This (an anonymous post on deutschland.de) is quite a story:

“Du geht wo, Du essen was?” Anyone who speaks German will doubtless understand this question despite its somewhat clumsy grammar. It is in fact German, however – or more precisely “Unserdeutsch” (i.e. Our German), a creole language that is at risk of dying out. A language is described as creole if it emerged from several different languages. “Unserdeutsch” is now spoken by fewer than a hundred people – most of them elderly – in Papua New Guinea, and is the world’s only German-based creole language. Unlike most creole languages, which evolved in the context of trade on plantations or in ports, “Unserdeutsch” is the result of a secret language invented by missionary school children during the German colonial period in Papua New Guinea in around 1900.

The mothers of the missionary school children belonged to one of the local tribes, while their fathers were colonial officers from Germany, seafarers from Australia or migrant workers from China. In the Catholic Herz-Jesu-Mission Vunapope near Kokopo, today’s provincial capital, the children would be taught by the nuns in standard German. Outside school, they would mix the German they learnt in the classroom with the languages of their parents, the result being “Unserdeutsch”. The German phrase “Um drei Uhr hole ich dich ab” (meaning “I will pick you up at three”) became “Drei Uhr i komm aufpicken du”, “i” being a mixture of the German “ich” and the English “I”, while for simplicity’s sake the children only used “der” or “de” as the definite articles.

Professor Craig Volker from the Divine Word University in Madang (Papua New Guinea) only discovered “Unserdeutsch” by chance in the 1970s. Together with the linguistic experts Professor Péter Maitz and Professor Werner König from the University of Augsburg, he is studying “Unserdeutsch” more thoroughly. During the course of a three-year project, the linguists are documenting the at-risk language, systematically describing its structure and reconstructing its history and evolution. The German Research Foundation (DFG) is providing 367,000 euros in funding for the project. “Anyone who speaks German can understand Unserdeutsch fairly well because the vocabulary is largely the same”, explains Professor Maitz.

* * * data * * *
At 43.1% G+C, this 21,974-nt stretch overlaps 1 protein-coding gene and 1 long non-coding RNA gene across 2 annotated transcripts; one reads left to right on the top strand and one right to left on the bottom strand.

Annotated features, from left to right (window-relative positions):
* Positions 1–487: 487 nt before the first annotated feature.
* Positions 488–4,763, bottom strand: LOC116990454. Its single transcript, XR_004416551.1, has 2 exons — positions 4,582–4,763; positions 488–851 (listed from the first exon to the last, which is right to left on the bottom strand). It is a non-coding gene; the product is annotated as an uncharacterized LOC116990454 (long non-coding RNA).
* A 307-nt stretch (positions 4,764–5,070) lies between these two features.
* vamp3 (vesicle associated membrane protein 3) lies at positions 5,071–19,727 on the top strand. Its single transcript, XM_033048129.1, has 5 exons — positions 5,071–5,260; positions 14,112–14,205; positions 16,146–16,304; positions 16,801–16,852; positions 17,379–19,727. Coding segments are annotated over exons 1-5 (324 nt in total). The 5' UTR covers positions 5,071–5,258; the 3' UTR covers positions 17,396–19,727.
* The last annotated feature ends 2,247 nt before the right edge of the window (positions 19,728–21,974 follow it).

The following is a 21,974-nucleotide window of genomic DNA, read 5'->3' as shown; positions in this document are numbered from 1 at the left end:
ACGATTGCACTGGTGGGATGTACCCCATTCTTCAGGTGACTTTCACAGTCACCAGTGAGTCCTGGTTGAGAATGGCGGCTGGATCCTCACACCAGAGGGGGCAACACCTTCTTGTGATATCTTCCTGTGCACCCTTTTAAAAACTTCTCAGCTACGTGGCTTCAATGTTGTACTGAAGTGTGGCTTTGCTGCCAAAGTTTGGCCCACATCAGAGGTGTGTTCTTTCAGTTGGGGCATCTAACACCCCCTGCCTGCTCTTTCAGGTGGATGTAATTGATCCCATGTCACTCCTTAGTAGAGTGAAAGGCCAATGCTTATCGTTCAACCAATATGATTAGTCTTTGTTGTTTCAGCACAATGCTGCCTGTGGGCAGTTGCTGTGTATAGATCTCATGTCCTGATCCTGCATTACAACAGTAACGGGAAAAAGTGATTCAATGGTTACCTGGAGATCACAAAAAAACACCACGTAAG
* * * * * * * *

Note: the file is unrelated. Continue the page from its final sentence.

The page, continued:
I wouldn’t have believed that “a secret language invented by missionary school children […] around 1900” could still be in use, even if not exactly flourishing. If you’re curious, the Wikipedia article has a short but respectable bibliography. Thanks, Trevor!


  1. Surely i ‘1sg’ is Southern German / Austrian rather than English. “Wer a Jud is, bestimm i!”

  2. David Marjanović says

    I can’t imagine it ever was a secret language; it’s a resounding failure at that in the presence of anyone who knows Standard German.


    Could also mean people simply gave up on the ich-Laut, which probably doesn’t occur in the local languages.

  3. ““Du geht wo, Du essen was?”

    Except that it would be “du gehen wo”, this is the kind of German produced by many older Turks here who never bothered. I imagine German learners from anywhere will speak like that for a while at least – bypassing conjugations, declensions and “gender”, essentially.

    Recently I mentioned the vague idea that things used to be simple and are now complicated, in connection with language and cognition. There is an equally vague idea that things used to be complicated and are now simplified – an example of that might be this “reduction of German to the basics”. With a hint that English arose from German in that way.